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English coy on Budget business tax cuts

Thursday 22nd April 2010

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The government is working on a range of business tax issues, of which the corporate tax rate is only one, says Finance Minister Bill English in an early sign that any movement in the corporate tax rate may occur over a period of years rather than immediately.

Speaking to journalists after a pre-Budget speech to the Wellington Chamber of Commerce, English said business tax cuts were "not off the table".

"Whether Australia moves on corporate tax because that would have some competitive impacts on New Zealand, but that needs to be finalised - we're looking at a number of issues, not just the tax rate, around business taxation,” he said.

The Henry Review of the Australian tax system is unlikely to report back or be actioned prior to the Australian general election later this year. English suggested earlier this year that cutting the corporate tax rate ahead of Australia's would deliver New Zealand competitive advantage.

English was clearer than in the past that the tax package to be unveiled in the May 20 Budget would be broadly fiscally neutral - giving away and raising taxes in equal measure - but over an extended period of four or five years.

"Some tax changes you can make quickly, others take longer so that we have decided that rather than tie ourselves to absolute year to year neutrality, we want to get the package right and there's a bit of looseness in the fiscal impact, but over four or five years it'll be fiscally neutral."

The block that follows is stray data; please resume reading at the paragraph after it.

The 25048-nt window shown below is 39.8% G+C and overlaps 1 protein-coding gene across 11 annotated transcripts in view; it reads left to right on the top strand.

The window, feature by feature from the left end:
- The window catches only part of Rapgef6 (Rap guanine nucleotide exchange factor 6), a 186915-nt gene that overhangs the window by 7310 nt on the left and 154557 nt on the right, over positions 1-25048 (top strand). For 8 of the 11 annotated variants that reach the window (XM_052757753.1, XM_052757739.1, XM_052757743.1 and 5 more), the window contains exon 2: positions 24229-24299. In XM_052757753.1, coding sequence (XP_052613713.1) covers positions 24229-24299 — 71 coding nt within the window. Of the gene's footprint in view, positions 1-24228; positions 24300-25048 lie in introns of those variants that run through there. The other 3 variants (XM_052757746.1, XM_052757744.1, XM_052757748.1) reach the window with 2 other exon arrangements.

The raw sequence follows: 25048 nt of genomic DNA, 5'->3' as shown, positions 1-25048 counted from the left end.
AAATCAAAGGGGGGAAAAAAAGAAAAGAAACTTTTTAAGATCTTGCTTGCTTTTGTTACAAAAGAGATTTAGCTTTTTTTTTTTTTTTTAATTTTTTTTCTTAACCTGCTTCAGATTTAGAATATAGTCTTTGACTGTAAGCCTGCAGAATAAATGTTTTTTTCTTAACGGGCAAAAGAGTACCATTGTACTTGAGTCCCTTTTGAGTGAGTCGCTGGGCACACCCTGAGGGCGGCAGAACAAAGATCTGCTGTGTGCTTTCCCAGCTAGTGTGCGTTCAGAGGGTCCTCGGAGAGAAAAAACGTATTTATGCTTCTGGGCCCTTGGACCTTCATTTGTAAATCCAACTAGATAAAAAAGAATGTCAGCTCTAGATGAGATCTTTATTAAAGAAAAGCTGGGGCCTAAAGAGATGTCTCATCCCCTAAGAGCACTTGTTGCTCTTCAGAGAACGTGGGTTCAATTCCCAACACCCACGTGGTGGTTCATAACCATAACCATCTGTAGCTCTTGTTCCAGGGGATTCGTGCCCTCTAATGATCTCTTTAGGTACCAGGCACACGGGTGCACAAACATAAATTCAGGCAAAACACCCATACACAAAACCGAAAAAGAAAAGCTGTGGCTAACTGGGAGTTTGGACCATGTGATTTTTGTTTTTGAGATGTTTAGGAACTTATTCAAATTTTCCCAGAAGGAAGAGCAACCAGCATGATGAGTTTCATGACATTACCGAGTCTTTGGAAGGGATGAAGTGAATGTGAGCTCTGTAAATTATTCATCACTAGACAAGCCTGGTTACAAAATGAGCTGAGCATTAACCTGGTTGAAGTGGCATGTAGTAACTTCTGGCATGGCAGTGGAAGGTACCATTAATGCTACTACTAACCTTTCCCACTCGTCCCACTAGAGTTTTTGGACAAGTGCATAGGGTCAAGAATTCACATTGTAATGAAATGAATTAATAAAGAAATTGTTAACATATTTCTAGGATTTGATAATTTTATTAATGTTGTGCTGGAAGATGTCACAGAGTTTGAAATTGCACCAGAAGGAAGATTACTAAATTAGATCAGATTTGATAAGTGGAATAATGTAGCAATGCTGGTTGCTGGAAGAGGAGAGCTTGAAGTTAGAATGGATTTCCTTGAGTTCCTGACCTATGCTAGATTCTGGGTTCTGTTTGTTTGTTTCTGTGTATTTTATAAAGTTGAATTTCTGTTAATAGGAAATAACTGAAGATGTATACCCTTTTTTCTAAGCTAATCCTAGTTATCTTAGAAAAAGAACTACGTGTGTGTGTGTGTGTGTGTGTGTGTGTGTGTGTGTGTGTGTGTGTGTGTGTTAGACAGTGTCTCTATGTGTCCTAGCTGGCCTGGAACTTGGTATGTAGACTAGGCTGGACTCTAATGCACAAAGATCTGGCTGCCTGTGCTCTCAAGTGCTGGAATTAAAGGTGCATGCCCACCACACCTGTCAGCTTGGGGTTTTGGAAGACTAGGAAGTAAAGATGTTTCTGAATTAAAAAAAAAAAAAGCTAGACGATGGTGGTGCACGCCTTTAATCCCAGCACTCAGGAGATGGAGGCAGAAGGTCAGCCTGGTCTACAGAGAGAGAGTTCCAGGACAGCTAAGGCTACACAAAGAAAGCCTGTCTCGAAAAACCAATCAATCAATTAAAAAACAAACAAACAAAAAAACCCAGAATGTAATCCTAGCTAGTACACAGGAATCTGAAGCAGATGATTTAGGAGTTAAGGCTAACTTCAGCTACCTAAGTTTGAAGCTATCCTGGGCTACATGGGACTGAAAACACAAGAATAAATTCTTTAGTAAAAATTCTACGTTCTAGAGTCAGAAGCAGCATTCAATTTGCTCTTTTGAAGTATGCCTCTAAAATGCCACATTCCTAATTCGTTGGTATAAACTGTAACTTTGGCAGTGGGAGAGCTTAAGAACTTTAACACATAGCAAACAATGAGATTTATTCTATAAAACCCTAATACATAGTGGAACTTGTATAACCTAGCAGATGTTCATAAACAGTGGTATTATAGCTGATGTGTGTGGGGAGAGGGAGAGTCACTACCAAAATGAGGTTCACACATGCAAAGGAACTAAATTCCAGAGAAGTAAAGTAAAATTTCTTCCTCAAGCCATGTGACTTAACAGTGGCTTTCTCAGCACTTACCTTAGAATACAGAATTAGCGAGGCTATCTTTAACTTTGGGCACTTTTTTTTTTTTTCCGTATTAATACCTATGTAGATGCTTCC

Increases in tobacco and alcohol excises look almost inevitable during that period, with English noting the Maori Party's strong support for higher taxes on tobacco and the likelihood that the Law Commission would recommend higher excises on alcohol when it reports on the issue in coming months.

English continued to talk up New Zealand's unusual position as a developed country in which a fiscally neutral tax package could even be contemplated.

Apart from Australia, every other developed economy looked like it would have to raise taxes to cope with the government banking bail-outs of the global financial crisis - an impact that missed both New Zealand and Australia, whose banking systems had emerged strong from the crisis, he said.

He declined to add details of spending cuts, but said the biggest areas of pressure were health and education, where some reshuffling of current budgets was necessary to ensure value for money.

A "very small proportion" of those funds would be directed to the Whanau Ora pilot programme, details of which would be announced in early May, English said.

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